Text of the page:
The big win though is you need to move to active monitoring and alerting in these tools, and the tools do start to provide this type of capability. Because running your turn around time at the end of the month and finding out that it’s gone up, it’s too late. It’s too late to do something about it. Or finding out that hey in a session, the reason is and the session got stuck, and got lost a little bit, it’s too late, so you need to take the next level then move to active monitoring and alerting, so that the system’s watching for problems like this, watching for a creep in turn-around, or a creep and a test value. Maybe the piece of equipment is starting to lose calibration. Maybe there’s a handling error with a specimen that’s somewhat temperature sensitive. Being able to monitor this stuff and alert before things get out of control. That’s where you really start improving the quality of the laboratory, response time of the laboratory, and find these things in flight, and get them addressed. You can’t go dumpster diving after the fact.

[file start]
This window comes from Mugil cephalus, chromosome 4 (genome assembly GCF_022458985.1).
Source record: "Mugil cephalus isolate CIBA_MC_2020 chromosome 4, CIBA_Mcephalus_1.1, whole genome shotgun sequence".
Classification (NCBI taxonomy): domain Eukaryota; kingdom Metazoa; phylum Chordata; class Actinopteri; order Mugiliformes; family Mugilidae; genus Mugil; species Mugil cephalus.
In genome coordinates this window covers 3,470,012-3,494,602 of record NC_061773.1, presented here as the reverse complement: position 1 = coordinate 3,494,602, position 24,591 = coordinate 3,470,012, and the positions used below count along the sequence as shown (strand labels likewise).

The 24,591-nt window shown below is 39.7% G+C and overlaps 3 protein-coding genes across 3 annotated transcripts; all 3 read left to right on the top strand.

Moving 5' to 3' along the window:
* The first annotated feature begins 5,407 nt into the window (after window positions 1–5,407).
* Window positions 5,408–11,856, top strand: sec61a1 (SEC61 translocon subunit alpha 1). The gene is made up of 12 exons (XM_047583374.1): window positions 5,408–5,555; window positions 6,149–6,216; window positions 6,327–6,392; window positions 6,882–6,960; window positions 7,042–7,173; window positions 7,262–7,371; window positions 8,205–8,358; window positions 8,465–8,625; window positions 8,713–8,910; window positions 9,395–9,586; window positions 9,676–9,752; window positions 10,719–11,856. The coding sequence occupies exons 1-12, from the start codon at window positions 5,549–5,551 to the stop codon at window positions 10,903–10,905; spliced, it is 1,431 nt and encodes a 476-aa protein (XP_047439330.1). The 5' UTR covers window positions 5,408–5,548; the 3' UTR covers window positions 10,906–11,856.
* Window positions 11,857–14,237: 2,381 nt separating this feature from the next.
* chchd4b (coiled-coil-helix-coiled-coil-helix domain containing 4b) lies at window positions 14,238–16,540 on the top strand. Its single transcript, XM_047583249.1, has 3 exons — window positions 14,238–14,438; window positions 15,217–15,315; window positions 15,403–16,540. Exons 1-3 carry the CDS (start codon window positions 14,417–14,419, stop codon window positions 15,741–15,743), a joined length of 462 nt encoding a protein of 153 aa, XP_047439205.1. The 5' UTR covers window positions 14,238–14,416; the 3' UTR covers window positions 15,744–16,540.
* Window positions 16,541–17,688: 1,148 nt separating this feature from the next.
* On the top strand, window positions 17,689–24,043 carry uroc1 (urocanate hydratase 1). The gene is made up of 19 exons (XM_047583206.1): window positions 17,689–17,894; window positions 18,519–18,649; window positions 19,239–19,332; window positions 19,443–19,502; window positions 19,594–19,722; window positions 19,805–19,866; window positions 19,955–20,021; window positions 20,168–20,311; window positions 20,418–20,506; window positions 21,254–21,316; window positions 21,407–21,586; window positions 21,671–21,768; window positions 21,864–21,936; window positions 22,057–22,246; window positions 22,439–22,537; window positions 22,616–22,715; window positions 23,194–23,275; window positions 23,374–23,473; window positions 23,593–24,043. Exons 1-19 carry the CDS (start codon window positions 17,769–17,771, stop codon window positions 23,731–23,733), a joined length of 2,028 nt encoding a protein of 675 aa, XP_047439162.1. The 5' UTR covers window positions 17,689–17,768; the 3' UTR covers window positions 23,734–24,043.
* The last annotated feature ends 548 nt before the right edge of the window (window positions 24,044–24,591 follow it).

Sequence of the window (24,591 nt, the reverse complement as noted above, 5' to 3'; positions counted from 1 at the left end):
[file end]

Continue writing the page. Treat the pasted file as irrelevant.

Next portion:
Joe Lavelle 11:41 Absolutely not. Tim, it’s such a great pleasure to have you. Thanks for joining us, sharing your great wisdom with us today.
Tim Urick 11:47 No problem. Thank you.
Joe Lavelle 11:49 All right. That wraps this live broadcast from HIMSS17. Again, we want to shout out to our sponsor Experian Health, what great friends they’ve turned out to be. On behalf of our guest, Time Urick, my co-host Todd Eury, I’m Joe Lavelle and we hope you stay tuned for more of Join The Conversation from Orlando.